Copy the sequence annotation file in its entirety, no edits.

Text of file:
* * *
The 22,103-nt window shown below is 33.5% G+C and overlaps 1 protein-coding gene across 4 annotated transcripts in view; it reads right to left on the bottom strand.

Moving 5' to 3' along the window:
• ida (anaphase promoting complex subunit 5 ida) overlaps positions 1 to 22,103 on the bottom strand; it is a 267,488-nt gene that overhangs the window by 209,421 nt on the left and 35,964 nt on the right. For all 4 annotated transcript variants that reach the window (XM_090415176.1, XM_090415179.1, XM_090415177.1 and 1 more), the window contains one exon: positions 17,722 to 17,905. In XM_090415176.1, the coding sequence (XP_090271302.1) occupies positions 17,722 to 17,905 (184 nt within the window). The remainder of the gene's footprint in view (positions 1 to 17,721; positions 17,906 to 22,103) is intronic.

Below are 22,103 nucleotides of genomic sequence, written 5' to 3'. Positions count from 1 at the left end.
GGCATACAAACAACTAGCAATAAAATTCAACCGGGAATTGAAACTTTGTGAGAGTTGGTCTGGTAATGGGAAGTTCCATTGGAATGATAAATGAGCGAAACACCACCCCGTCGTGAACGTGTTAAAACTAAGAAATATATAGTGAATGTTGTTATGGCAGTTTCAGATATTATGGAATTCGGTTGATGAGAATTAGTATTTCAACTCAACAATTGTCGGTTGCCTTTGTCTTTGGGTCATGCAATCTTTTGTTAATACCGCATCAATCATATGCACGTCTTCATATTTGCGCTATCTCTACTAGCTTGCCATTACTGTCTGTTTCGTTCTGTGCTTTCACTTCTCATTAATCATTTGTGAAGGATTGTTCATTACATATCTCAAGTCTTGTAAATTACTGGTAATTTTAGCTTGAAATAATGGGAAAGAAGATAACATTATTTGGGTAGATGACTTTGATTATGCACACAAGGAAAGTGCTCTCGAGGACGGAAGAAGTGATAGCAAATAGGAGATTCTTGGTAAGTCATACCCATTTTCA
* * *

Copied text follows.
The 22,103-nt window shown below is 33.5% G+C and overlaps 1 protein-coding gene across 4 annotated transcripts in view; it reads right to left on the bottom strand.

Moving 5' to 3' along the window:
• ida (anaphase promoting complex subunit 5 ida) overlaps positions 1 to 22,103 on the bottom strand; it is a 267,488-nt gene that overhangs the window by 209,421 nt on the left and 35,964 nt on the right. For all 4 annotated transcript variants that reach the window (XM_090415176.1, XM_090415179.1, XM_090415177.1 and 1 more), the window contains one exon: positions 17,722 to 17,905. In XM_090415176.1, the coding sequence (XP_090271302.1) occupies positions 17,722 to 17,905 (184 nt within the window). The remainder of the gene's footprint in view (positions 1 to 17,721; positions 17,906 to 22,103) is intronic.

Below are 22,103 nucleotides of genomic sequence, written 5' to 3'. Positions count from 1 at the left end.
GGCATACAAACAACTAGCAATAAAATTCAACCGGGAATTGAAACTTTGTGAGAGTTGGTCTGGTAATGGGAAGTTCCATTGGAATGATAAATGAGCGAAACACCACCCCGTCGTGAACGTGTTAAAACTAAGAAATATATAGTGAATGTTGTTATGGCAGTTTCAGATATTATGGAATTCGGTTGATGAGAATTAGTATTTCAACTCAACAATTGTCGGTTGCCTTTGTCTTTGGGTCATGCAATCTTTTGTTAATACCGCATCAATCATATGCACGTCTTCATATTTGCGCTATCTCTACTAGCTTGCCATTACTGTCTGTTTCGTTCTGTGCTTTCACTTCTCATTAATCATTTGTGAAGGATTGTTCATTACATATCTCAAGTCTTGTAAATTACTGGTAATTTTAGCTTGAAATAATGGGAAAGAAGATAACATTATTTGGGTAGATGACTTTGATTATGCACACAAGGAAAGTGCTCTCGAGGACGGAAGAAGTGATAGCAAATAGGAGATTCTTGGTAAGTCATACCCATTTTCA